Malaria is caused by protozoan parasites of the genus Plasmodium. Four species of Plasmodium can produce the disease in its various forms - Plasmodium falciparum, Plasmodium vivax, Plasmodium ovale & Plasmodium malaria. P. falciparum is the most widespread & dangerous of the four: untreated it can lead to fatal cerebral malaria.
Parasites are transmitted from one person to another by the female anopheline mosquito.
The parasites develop in the gut of the mosquito & are passed on in the saliva of an infective mosquito each time it takes a new blood meal. The parasites are then carried by the blood in the victim's liver where they invade the cells & multiply.
After 9-16 days they return to the blood & penetrate the red cells, where they multiply again, progressively breaking down the red cells. This induces bouts of fever & anaemia in the infected individual. In cerebral malaria, the infected red cells obstruct the blood vessels in the brain. Other vital organs can also be damaged often leading to the death of the patient.
Malaria is diagnosed by the clinical symptoms & microscopic examination of the blood. It can normally be cured by antimalarial drugs. The symptoms quickly disappear once the parasite is killed. In certain regions, however, the parasites have developed resistance to certain antimalarial drugs, particularly chloroquine. Patients in these areas require treatment with other more expensive drugs. Cases of severe disease including cerebral malaria require hospital care.
In endemic regions, where transmission is high, people are continuously infected so that they gradually develop immunity to the disease. Until they have acquired such immunity, children remain highly vulnerable. Pregnant women are also highly susceptible since the natural defence mechanisms are reduced during pregnancy.
Malaria remains the world's No. 1 infectious disease, & the risk to those traveling to countries in the tropics & subtropics is increasing. Even if your exposure will be brief, such as one night's travel to a malarious area, you should take protective measures. It is possible to contract malaria during brief stopovers at airports in malarious zones if officials have not taken proper measures to rid the area of mosquitoes (airports off the main international circuit are particularly suspect).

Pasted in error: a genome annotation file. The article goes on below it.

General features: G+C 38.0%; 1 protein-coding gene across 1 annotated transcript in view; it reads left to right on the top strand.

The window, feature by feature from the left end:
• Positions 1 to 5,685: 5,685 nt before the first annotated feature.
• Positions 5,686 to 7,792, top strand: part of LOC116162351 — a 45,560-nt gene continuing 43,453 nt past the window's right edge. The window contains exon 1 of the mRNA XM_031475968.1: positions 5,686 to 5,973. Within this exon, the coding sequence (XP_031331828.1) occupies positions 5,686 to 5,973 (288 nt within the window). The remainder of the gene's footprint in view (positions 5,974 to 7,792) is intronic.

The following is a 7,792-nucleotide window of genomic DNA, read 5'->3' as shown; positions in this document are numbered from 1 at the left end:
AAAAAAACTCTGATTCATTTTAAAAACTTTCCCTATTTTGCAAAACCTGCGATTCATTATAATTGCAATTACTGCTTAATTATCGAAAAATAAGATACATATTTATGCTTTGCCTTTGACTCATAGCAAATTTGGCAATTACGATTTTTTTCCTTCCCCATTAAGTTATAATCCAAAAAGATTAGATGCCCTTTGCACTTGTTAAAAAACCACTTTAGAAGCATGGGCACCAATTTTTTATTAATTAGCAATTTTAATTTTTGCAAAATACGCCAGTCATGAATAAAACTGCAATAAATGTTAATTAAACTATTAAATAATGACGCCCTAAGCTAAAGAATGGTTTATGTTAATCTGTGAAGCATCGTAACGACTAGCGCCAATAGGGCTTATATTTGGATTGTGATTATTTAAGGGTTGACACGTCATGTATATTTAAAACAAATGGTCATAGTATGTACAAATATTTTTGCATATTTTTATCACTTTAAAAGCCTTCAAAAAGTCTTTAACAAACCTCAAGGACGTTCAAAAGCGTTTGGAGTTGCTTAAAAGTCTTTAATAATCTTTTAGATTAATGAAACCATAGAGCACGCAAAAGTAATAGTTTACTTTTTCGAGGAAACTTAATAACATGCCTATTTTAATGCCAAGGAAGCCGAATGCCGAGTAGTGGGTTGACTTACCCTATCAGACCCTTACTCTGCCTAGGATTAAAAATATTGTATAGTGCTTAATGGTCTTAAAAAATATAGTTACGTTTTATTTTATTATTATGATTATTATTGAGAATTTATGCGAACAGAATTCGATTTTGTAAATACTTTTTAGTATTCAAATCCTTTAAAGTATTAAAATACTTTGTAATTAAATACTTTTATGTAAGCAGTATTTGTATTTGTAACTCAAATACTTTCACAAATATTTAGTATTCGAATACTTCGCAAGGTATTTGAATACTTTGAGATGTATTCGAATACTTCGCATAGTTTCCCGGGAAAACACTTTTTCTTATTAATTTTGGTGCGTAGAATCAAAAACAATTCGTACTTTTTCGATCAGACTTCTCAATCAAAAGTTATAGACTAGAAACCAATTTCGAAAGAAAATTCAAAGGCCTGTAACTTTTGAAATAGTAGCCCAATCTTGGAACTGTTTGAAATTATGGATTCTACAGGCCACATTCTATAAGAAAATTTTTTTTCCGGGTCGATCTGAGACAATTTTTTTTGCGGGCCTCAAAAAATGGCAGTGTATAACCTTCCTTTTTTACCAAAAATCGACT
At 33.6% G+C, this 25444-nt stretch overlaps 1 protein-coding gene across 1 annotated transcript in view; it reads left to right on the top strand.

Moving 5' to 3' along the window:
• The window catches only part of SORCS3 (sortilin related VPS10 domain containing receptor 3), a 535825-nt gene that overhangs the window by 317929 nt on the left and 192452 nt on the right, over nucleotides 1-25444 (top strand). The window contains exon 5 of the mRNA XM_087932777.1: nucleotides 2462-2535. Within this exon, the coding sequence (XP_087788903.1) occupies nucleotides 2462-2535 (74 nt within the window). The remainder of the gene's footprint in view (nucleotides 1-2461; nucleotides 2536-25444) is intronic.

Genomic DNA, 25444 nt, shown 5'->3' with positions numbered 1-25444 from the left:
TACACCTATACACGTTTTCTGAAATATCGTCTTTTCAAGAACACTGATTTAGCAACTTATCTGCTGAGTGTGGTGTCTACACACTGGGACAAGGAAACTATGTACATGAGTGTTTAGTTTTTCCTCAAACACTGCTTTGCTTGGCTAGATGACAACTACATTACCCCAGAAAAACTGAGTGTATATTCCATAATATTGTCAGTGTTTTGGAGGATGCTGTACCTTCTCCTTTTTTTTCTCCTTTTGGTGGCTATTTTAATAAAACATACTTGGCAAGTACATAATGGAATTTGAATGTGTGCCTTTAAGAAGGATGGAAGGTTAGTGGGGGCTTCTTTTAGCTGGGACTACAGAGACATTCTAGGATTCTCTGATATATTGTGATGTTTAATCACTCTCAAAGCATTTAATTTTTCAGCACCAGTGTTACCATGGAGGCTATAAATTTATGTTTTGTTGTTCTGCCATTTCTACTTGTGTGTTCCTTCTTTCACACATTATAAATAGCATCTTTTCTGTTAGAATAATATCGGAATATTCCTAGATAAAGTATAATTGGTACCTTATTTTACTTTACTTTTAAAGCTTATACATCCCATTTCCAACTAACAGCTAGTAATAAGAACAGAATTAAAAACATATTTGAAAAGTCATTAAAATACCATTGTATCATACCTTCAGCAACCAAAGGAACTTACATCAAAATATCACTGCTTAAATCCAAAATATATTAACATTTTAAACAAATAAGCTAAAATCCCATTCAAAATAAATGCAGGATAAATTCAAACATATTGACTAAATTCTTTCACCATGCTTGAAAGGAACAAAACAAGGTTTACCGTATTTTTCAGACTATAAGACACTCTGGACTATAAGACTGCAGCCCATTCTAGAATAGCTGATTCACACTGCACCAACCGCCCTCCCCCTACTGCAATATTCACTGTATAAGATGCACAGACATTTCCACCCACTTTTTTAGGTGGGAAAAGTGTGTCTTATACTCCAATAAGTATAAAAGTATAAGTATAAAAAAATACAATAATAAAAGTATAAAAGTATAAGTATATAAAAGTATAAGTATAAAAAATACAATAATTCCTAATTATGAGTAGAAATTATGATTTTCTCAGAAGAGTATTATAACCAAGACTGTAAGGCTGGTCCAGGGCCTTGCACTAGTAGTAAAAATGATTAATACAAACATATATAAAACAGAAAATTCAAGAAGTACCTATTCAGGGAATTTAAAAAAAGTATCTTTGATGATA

Malaria occurs in many parts of the world, including Central & South America, Africa, India, Southeast Asia, the Middle East, & islands of the South Pacific. Risk is highest between dusk & dawn because the mosquitoes feed at night. Malaria is occasionally acquired by drug addicts who use contaminated syringes, through blood transfusion from an infected person, or by congenital transfer from mother to fetus.
The disease is characterized by fever & "flu-like" symptoms that may come & go, including chills, headache, muscle ache, and/or a vague feeling of illness. Vomiting or diarrhea may also occur. There may be anemia & jaundice (yellowing of the skin & whites of the eyes). Malaria symptoms can develop as early as 7 days after first being exposed & as late as several months or even longer after leaving a malarious area, when use of preventive drugs has been stopped (see Preventive Therapy). If treatment is not received for falciparum malaria, it can proceed to shock, liver & kidney failure, coma & death. While illness caused by vivax, ovale or malariae is not usually life-threatening, it can pose serious risks to the very young or very old, or to those with other illnesses. If these types of malaria are left untreated, episodes may recur at irregular times for months or possibly years, & the malariae form can recur more than 25 years after exposure.
Malaria should be suspected if you have any of the symptoms noted above, even if they are mild, & medical help should be sought immediately.